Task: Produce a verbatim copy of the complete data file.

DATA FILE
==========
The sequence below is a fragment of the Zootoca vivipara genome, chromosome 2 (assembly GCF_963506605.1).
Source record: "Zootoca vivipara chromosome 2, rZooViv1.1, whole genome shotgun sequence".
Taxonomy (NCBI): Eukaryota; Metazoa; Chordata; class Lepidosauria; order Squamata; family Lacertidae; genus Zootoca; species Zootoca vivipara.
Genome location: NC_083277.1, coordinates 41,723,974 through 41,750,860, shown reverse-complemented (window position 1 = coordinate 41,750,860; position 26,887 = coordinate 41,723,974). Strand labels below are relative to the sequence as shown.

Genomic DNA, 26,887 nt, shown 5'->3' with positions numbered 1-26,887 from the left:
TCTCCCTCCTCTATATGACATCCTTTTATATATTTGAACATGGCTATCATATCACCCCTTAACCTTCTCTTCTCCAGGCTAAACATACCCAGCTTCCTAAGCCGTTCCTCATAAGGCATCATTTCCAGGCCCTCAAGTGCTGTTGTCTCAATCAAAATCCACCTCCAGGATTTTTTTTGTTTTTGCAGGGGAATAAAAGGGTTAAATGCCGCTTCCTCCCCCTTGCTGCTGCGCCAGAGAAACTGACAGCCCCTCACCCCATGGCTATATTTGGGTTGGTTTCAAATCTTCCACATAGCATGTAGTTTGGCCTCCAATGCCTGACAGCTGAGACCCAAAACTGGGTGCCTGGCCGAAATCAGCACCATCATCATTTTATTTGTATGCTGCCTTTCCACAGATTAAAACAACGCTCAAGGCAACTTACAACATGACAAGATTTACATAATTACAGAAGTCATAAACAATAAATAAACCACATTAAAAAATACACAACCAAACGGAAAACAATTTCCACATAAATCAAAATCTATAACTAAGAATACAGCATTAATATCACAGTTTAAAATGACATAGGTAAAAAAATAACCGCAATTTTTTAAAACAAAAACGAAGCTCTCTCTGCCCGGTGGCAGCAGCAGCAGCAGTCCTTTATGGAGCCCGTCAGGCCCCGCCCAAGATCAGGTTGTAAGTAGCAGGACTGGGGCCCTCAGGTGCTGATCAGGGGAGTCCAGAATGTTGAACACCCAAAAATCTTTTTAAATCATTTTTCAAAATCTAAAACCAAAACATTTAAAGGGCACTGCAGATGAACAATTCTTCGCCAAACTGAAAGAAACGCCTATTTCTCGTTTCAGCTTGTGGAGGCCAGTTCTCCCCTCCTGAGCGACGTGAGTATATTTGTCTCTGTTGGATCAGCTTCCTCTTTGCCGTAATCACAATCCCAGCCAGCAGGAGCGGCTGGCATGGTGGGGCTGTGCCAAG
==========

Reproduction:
The sequence below is a fragment of the Zootoca vivipara genome, chromosome 2 (assembly GCF_963506605.1).
Source record: "Zootoca vivipara chromosome 2, rZooViv1.1, whole genome shotgun sequence".
Taxonomy (NCBI): Eukaryota; Metazoa; Chordata; class Lepidosauria; order Squamata; family Lacertidae; genus Zootoca; species Zootoca vivipara.
Genome location: NC_083277.1, coordinates 41,723,974 through 41,750,860, shown reverse-complemented (window position 1 = coordinate 41,750,860; position 26,887 = coordinate 41,723,974). Strand labels below are relative to the sequence as shown.

Genomic DNA, 26,887 nt, shown 5'->3' with positions numbered 1-26,887 from the left:
TCTCCCTCCTCTATATGACATCCTTTTATATATTTGAACATGGCTATCATATCACCCCTTAACCTTCTCTTCTCCAGGCTAAACATACCCAGCTTCCTAAGCCGTTCCTCATAAGGCATCATTTCCAGGCCCTCAAGTGCTGTTGTCTCAATCAAAATCCACCTCCAGGATTTTTTTTGTTTTTGCAGGGGAATAAAAGGGTTAAATGCCGCTTCCTCCCCCTTGCTGCTGCGCCAGAGAAACTGACAGCCCCTCACCCCATGGCTATATTTGGGTTGGTTTCAAATCTTCCACATAGCATGTAGTTTGGCCTCCAATGCCTGACAGCTGAGACCCAAAACTGGGTGCCTGGCCGAAATCAGCACCATCATCATTTTATTTGTATGCTGCCTTTCCACAGATTAAAACAACGCTCAAGGCAACTTACAACATGACAAGATTTACATAATTACAGAAGTCATAAACAATAAATAAACCACATTAAAAAATACACAACCAAACGGAAAACAATTTCCACATAAATCAAAATCTATAACTAAGAATACAGCATTAATATCACAGTTTAAAATGACATAGGTAAAAAAATAACCGCAATTTTTTAAAACAAAAACGAAGCTCTCTCTGCCCGGTGGCAGCAGCAGCAGCAGTCCTTTATGGAGCCCGTCAGGCCCCGCCCAAGATCAGGTTGTAAGTAGCAGGACTGGGGCCCTCAGGTGCTGATCAGGGGAGTCCAGAATGTTGAACACCCAAAAATCTTTTTAAATCATTTTTCAAAATCTAAAACCAAAACATTTAAAGGGCACTGCAGATGAACAATTCTTCGCCAAACTGAAAGAAACGCCTATTTCTCGTTTCAGCTTGTGGAGGCCAGTTCTCCCCTCCTGAGCGACGTGAGTATATTTGTCTCTGTTGGATCAGCTTCCTCTTTGCCGTAATCACAATCCCAGCCAGCAGGAGCGGCTGGCATGGTGGGGCTGTGCCAAG